The present work, painted in 1842 at the height of his career, brings together the most diverse aspects of Raden Saleh's art: his great model Horace Vernet and his lion hunt painted in 1836, recognisable here, as well as the lion 'Nero', which he saw and portrayed several times in The Hague in 1837.

It is also possible here to recognise his way of working in search of the right expression, which is revealed in the discrepancy between the underlying drawing and the final stroke. The infra-red reflectography indicates preliminary drawings in chalk with varying perspectives and movements or small changes in detail. Raden Saleh literally plays with figures and animals in his work process until he finds his characteristic and powerful composition with fast movements, wide-open eyes and flowing manes.
It is noteworthy that the signature was removed from the painting.

Werner Kraus, the leading expert on this artist, explains in his report that the attempt to remove the signature by the previous owners was influenced by the varied reception of Raden Saleh's work in Europe. While it was the exotic star of its time, it fell into oblivion in the decades of Impressionism and was ignored: a false attribution on the verso of the frame was probably intended to increase its economic value. Today, the remains of the original signature and date are still slightly recognisable with a magnifying glass. They are an important confirmation of this masterly painting, in which Kraus sees one of his major works: "The painting 'Battle between Arab Knights and a Lion', 1842, oil on canvas, 67.3 x 98 cm, is an original work by the Javanese artist Raden Saleh. It was painted in Dresden and must be considered a masterpiece by the artist'.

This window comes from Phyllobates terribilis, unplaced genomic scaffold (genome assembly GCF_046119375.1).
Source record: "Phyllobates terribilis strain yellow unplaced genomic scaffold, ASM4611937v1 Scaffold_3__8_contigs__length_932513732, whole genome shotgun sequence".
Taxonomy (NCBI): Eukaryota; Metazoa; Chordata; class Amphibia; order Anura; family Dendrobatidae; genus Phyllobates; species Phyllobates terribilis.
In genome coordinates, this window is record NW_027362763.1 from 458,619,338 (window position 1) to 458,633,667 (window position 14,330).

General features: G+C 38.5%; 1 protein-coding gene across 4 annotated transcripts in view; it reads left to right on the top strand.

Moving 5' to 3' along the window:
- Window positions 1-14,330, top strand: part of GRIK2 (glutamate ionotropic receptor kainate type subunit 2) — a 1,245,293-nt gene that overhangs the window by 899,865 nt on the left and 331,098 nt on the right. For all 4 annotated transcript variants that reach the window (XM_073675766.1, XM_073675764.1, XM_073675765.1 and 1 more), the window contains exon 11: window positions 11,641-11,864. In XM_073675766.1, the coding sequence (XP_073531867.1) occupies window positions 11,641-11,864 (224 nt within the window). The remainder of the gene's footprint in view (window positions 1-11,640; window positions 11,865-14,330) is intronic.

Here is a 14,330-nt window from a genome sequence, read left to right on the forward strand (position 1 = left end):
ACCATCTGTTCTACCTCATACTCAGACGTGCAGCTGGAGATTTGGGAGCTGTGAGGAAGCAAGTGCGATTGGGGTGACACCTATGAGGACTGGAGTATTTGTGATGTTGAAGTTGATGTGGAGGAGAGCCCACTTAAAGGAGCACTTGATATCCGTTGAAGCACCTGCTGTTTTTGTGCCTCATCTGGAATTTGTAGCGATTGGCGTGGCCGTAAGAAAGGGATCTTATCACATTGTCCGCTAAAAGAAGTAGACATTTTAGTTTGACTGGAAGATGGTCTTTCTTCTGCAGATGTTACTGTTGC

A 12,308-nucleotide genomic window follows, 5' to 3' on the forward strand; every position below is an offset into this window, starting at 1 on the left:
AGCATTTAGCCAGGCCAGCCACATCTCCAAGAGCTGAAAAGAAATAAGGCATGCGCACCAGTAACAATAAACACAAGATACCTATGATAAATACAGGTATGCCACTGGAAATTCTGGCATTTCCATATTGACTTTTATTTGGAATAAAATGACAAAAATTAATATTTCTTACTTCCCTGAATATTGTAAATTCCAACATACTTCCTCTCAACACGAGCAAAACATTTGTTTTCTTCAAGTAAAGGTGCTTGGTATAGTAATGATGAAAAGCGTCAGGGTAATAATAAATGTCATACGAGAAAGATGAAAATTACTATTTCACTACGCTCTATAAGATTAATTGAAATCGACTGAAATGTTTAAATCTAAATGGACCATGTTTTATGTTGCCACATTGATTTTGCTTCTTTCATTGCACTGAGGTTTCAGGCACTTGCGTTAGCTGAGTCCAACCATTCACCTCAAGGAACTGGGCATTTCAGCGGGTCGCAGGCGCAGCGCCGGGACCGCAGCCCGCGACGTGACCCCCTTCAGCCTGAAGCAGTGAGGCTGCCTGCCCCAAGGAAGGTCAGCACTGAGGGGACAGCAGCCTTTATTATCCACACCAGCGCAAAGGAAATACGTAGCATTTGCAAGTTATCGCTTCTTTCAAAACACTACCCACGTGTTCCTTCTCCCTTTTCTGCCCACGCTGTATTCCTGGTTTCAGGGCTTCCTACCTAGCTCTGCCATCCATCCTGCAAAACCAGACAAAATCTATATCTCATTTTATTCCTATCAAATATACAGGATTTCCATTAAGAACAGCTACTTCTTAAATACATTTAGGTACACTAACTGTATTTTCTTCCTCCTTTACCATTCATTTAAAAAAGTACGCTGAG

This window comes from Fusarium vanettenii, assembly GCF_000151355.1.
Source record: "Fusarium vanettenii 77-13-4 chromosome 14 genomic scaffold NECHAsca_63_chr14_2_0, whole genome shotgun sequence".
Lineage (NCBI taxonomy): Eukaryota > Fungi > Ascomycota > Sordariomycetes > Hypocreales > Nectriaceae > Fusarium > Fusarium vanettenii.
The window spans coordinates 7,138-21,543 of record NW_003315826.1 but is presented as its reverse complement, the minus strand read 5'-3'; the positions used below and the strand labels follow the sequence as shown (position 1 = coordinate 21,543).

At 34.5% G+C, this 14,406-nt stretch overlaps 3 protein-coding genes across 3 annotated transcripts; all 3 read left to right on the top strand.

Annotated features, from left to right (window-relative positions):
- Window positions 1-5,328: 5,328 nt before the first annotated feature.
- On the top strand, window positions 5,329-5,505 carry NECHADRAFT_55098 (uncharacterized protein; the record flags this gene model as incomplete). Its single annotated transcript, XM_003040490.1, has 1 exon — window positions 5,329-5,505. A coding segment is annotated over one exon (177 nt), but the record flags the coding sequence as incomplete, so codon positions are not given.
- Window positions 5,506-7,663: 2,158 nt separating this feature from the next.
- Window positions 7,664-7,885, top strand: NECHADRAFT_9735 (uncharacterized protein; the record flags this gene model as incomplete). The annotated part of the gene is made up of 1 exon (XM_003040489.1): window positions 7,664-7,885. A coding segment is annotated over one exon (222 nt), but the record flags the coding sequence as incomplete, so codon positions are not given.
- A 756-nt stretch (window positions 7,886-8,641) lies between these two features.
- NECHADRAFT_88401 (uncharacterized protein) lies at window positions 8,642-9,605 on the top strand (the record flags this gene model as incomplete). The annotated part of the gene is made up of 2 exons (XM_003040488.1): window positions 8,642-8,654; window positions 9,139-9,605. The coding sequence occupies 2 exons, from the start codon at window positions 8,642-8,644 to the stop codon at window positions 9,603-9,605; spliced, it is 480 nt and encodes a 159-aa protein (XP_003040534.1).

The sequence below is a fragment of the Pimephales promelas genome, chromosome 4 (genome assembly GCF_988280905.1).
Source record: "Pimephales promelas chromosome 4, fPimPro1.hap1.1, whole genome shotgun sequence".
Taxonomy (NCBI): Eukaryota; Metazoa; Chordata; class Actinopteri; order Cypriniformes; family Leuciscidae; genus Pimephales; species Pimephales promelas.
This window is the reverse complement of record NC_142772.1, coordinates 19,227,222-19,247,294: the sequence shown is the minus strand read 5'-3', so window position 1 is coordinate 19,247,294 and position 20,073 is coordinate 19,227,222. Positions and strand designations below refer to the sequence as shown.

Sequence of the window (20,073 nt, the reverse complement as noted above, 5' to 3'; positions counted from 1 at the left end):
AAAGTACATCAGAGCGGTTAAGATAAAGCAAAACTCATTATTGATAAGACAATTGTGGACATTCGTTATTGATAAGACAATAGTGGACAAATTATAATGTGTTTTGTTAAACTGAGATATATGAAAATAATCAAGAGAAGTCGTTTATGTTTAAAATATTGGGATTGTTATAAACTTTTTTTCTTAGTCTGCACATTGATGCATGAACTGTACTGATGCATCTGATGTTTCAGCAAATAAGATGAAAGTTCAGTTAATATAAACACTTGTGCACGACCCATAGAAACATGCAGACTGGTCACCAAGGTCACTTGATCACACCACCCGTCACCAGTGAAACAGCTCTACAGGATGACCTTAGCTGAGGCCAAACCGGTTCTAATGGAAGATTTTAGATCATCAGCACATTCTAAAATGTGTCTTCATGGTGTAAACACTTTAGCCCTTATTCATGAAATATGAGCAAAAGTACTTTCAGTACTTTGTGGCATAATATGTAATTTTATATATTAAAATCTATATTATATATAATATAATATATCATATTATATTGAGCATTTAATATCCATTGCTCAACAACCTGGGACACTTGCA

VAN HAM weaves together with Raden Saleh Ben Jaggia its history as an auction house and a sequence of successful sales: in 2011, we managed to sell Saleh's monumental work 'In letzter Not', also dating from 1842 and depicting an Arabian knight on his grey horse fighting a lion, for around EUR 2 million - for many years the highest auction price for a 19th century painting worldwide.

Clean painting surface without damage or loss of paint. The original signature at the bottom right was later removed and can still be recognised and traced in parts with a magnifying glass. The painting has recently been professionally cleaned and restored; minimal retouching has been done in the outermost marginal areas and very occasionally in the sky. Overall, however, it is in its original, stable and perfect state of conservation. Please find photos under this link: https://we.tl/t-XFyvugCeMI Please find an introduction to the painting by the expert Werner Kraus at the Pasifika Museum in Bali under this link: https://youtu.be/0pY4xrh1eQY
Lot Details
SALEH BEN JAGGIA, RADEN1811 Samarang (Java) - 1880 Buitenzorg


Title: Battle between Arab Horsemen and a Lion.